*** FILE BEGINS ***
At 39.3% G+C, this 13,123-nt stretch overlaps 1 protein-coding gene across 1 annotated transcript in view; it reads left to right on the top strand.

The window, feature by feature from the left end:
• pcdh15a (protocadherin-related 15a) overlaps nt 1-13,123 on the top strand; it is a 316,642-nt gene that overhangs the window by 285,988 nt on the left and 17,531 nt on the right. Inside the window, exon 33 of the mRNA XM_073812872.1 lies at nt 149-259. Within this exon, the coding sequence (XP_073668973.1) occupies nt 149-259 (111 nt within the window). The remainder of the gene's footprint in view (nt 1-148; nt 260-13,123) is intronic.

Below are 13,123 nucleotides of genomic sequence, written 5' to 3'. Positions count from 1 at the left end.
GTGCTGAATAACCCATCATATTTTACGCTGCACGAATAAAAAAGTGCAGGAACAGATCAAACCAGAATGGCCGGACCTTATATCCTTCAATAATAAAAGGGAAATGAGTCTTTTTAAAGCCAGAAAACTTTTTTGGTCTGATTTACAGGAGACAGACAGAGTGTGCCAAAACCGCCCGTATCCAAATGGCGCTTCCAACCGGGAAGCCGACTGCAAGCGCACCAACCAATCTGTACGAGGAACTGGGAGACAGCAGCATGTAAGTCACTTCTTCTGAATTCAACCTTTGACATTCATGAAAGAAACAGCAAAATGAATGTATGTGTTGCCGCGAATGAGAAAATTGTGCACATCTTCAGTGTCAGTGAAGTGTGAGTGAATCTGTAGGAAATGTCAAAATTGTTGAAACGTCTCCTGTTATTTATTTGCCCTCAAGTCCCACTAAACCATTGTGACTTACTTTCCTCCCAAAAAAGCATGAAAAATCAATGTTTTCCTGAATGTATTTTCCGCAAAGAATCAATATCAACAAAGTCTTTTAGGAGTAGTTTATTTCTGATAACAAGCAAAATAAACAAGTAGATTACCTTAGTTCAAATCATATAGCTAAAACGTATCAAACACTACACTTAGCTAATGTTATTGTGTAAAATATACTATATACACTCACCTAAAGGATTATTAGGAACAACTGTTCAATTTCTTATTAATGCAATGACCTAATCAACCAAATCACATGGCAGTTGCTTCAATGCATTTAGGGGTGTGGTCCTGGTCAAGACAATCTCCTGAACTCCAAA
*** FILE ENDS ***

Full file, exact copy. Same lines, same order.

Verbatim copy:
At 39.3% G+C, this 13,123-nt stretch overlaps 1 protein-coding gene across 1 annotated transcript in view; it reads left to right on the top strand.

The window, feature by feature from the left end:
• pcdh15a (protocadherin-related 15a) overlaps nt 1-13,123 on the top strand; it is a 316,642-nt gene that overhangs the window by 285,988 nt on the left and 17,531 nt on the right. Inside the window, exon 33 of the mRNA XM_073812872.1 lies at nt 149-259. Within this exon, the coding sequence (XP_073668973.1) occupies nt 149-259 (111 nt within the window). The remainder of the gene's footprint in view (nt 1-148; nt 260-13,123) is intronic.

Below are 13,123 nucleotides of genomic sequence, written 5' to 3'. Positions count from 1 at the left end.
GTGCTGAATAACCCATCATATTTTACGCTGCACGAATAAAAAAGTGCAGGAACAGATCAAACCAGAATGGCCGGACCTTATATCCTTCAATAATAAAAGGGAAATGAGTCTTTTTAAAGCCAGAAAACTTTTTTGGTCTGATTTACAGGAGACAGACAGAGTGTGCCAAAACCGCCCGTATCCAAATGGCGCTTCCAACCGGGAAGCCGACTGCAAGCGCACCAACCAATCTGTACGAGGAACTGGGAGACAGCAGCATGTAAGTCACTTCTTCTGAATTCAACCTTTGACATTCATGAAAGAAACAGCAAAATGAATGTATGTGTTGCCGCGAATGAGAAAATTGTGCACATCTTCAGTGTCAGTGAAGTGTGAGTGAATCTGTAGGAAATGTCAAAATTGTTGAAACGTCTCCTGTTATTTATTTGCCCTCAAGTCCCACTAAACCATTGTGACTTACTTTCCTCCCAAAAAAGCATGAAAAATCAATGTTTTCCTGAATGTATTTTCCGCAAAGAATCAATATCAACAAAGTCTTTTAGGAGTAGTTTATTTCTGATAACAAGCAAAATAAACAAGTAGATTACCTTAGTTCAAATCATATAGCTAAAACGTATCAAACACTACACTTAGCTAATGTTATTGTGTAAAATATACTATATACACTCACCTAAAGGATTATTAGGAACAACTGTTCAATTTCTTATTAATGCAATGACCTAATCAACCAAATCACATGGCAGTTGCTTCAATGCATTTAGGGGTGTGGTCCTGGTCAAGACAATCTCCTGAACTCCAAA